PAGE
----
A small but growing share of Americans approve of the people who took over the Capitol on January 6

Taylor OrthDirector of Survey Data Journalism
March 16, 2023, 9:12 PM GMT+0

Disputes over the 2020 election have made headlines again lately, particularly in relation to Fox News. Recently, private Fox News messages were released in a lawsuit against the network by Dominion, a voting machine company, which alleges Fox caused “severe damage” by promoting conspiracy theories about the results of the 2020 election. In addition, Fox News host Tucker Carlson recently released security video from the Jan. 6 attack on the U.S. Capitol — provided exclusively to him by House Speaker Kevin McCarthy — to depict the takeover as a peaceful gathering.

Since 2021, the Economist/YouGov poll has tracked opinions on the aftermath of the election, including Americans' views on the January 6 Capitol takeover. Today, one-third of Americans (34%) say the people involved in the Capitol takeover were participating in “legitimate political discourse,” while roughly half (48%) say they were participating in “a violent insurrection.” A majority of Republicans (53%) describe the participation in the takeover as legitimate political discourse, just as a majority did a year ago.

There has been some change in Americans' approval of Donald Trump supporters taking over the Capitol building. In the weeks following the attack, only around one in 10 Americans at least somewhat approved of those involved. Now, around twice as many do. This shift has taken place among both Republicans and Democrats: 27% and 19% of each group, respectively, approve of the Trump supporters.

While 52% of Americans hold Trump at least somewhat responsible for what happened on January 6, just 37% of Republicans do. Republicans were less likely right after the attack than they are now to blame Trump for what happened: Then, 22% of Republicans said he had at least some responsibility for the takeover, 15 percentage points fewer than say so today.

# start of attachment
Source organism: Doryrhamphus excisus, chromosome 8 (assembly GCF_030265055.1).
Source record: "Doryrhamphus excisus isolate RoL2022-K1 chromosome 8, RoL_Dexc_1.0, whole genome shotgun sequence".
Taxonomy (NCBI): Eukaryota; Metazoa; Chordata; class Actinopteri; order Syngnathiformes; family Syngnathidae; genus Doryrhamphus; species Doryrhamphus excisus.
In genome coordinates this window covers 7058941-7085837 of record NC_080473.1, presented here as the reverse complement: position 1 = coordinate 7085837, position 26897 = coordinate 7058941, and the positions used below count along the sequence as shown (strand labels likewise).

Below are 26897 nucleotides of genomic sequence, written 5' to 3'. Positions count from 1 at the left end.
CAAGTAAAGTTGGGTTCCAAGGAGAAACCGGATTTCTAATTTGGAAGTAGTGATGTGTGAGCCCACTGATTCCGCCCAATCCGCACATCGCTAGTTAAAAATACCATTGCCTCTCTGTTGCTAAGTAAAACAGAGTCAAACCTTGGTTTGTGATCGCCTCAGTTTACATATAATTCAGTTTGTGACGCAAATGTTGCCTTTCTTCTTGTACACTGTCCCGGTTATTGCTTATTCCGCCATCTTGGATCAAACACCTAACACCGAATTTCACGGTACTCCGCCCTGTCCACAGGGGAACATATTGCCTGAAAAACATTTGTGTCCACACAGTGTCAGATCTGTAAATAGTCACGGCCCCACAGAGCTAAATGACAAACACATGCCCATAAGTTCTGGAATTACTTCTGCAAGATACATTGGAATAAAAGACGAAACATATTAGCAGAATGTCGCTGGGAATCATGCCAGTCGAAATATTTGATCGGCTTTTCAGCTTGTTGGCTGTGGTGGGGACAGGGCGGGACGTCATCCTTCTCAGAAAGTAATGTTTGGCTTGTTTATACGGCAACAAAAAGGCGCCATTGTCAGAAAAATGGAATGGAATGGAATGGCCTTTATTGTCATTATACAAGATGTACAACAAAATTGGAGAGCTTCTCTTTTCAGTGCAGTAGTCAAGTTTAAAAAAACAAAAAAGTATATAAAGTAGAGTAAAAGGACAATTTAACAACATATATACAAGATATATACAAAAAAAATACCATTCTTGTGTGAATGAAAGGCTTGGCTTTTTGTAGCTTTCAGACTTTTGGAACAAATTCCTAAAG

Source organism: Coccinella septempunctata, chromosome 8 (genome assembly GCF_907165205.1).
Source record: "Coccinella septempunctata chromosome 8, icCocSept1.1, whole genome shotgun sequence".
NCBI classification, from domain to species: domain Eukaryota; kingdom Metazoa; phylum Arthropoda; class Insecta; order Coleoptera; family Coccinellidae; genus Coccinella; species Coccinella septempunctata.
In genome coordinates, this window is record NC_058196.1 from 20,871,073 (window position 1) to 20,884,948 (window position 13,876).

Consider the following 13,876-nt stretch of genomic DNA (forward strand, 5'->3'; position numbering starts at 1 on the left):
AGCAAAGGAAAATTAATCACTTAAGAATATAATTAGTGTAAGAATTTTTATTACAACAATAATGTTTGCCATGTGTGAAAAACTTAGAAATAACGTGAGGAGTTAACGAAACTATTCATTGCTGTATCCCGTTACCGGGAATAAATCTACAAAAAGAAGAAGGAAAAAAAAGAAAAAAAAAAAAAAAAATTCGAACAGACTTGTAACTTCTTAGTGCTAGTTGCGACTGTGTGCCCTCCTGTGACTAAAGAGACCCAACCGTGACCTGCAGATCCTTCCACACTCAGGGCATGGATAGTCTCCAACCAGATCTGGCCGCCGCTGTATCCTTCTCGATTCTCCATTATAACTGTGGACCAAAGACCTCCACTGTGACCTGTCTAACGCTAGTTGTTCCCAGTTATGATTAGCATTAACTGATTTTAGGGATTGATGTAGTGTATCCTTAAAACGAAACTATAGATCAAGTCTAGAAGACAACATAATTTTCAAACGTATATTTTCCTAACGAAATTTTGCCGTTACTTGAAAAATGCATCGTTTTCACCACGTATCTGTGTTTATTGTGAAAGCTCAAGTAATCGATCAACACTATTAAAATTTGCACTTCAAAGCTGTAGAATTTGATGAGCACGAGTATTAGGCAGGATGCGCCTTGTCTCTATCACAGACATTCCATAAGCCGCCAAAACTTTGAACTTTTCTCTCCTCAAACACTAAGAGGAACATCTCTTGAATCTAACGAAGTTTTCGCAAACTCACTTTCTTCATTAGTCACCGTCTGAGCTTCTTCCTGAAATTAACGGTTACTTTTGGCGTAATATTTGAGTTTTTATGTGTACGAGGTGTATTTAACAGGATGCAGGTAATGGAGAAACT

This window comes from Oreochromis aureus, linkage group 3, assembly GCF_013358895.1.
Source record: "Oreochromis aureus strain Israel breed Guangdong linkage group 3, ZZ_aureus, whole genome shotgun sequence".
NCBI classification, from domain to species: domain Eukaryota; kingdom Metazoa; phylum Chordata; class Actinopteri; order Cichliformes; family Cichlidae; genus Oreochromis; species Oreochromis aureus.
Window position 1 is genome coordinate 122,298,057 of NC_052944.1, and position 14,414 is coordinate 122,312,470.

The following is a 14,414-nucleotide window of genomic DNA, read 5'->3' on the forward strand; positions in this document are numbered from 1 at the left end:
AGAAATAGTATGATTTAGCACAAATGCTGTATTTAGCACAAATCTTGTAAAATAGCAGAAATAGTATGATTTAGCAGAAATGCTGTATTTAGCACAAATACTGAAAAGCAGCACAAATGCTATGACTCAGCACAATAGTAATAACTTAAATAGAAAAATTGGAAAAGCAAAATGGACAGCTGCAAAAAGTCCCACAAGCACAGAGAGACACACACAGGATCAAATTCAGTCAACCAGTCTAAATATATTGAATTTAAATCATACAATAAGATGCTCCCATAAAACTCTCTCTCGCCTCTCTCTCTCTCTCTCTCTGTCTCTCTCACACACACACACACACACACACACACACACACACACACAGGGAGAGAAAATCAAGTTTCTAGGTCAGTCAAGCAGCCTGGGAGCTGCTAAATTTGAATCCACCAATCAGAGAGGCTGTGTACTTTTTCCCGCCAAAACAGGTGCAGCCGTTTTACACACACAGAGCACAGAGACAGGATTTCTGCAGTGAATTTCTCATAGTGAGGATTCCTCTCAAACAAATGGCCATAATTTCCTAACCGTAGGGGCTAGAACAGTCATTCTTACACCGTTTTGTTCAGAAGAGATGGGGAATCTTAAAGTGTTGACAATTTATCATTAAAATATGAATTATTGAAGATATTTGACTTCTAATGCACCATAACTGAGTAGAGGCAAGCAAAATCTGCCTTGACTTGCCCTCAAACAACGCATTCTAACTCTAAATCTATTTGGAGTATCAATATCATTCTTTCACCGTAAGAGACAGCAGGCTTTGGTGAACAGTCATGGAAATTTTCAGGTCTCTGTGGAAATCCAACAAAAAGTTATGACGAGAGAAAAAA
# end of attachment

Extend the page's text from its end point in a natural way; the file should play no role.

How much responsibility does Trump have for the Capitol takeover? Among Democrats, there has been a decline in the share who say Trump bears "a lot" of responsibility for the attack: Now, 62% do, 13 points fewer than did right after it occurred. Opinions of Republicans on this topic, and Americans overall, have changed little.

As for McCarthy giving Carlson exclusive access to Capitol security footage of the January 6 attack, Americans are divided: 42% strongly or somewhat approve, 38% disapprove. More than six in 10 Republicans approve, compared with only 30% of Democrats.

Republicans have generally positive views of Carlson: 65% have a very or somewhat favorable opinion of him, while just 16% have a very or somewhat unfavorable opinion of him.

But Republicans have mixed views of Carlson's boss, Fox Chairman Rupert Murdoch. About as many Republicans have an unfavorable view of Murdoch (32%) as have a favorable one (30%).

How much do Americans trust Fox News? Among Americans overall, 36% say Fox is trustworthy or very trustworthy, while 37% say it is untrustworthy or very untrustworthy. Most Republicans trust Fox; most Democrats and Independents do not. Republicans who identify as "MAGA Republicans" are more likely to trust Fox than than those who don't.

— Carl Bialik and Linley Sanders contributed to this article

See the toplines and crosstabs from the Economist/YouGov poll conducted on March 11 - 14, 2023 among 1,500 U.S. adult citizens.

Methodology: Respondents were selected from YouGov’s opt-in panel using sample matching. A random sample (stratified by gender, age, race, education, geographic region, and voter registration) was selected from the 2019 American Community Survey. The sample was weighted according to gender, age, race, education, 2020 election turnout and presidential vote, baseline party identification, and current voter registration status. Demographic weighting targets come from the 2019 American Community Survey. Baseline party identification is the respondent’s most recent answer given prior to June 1, 2022, and is weighted to the estimated distribution at that time (34% Democratic, 31% Republican). The margin of error for the overall sample is approximately 3%.

Image: Getty Images (Jon Cherry)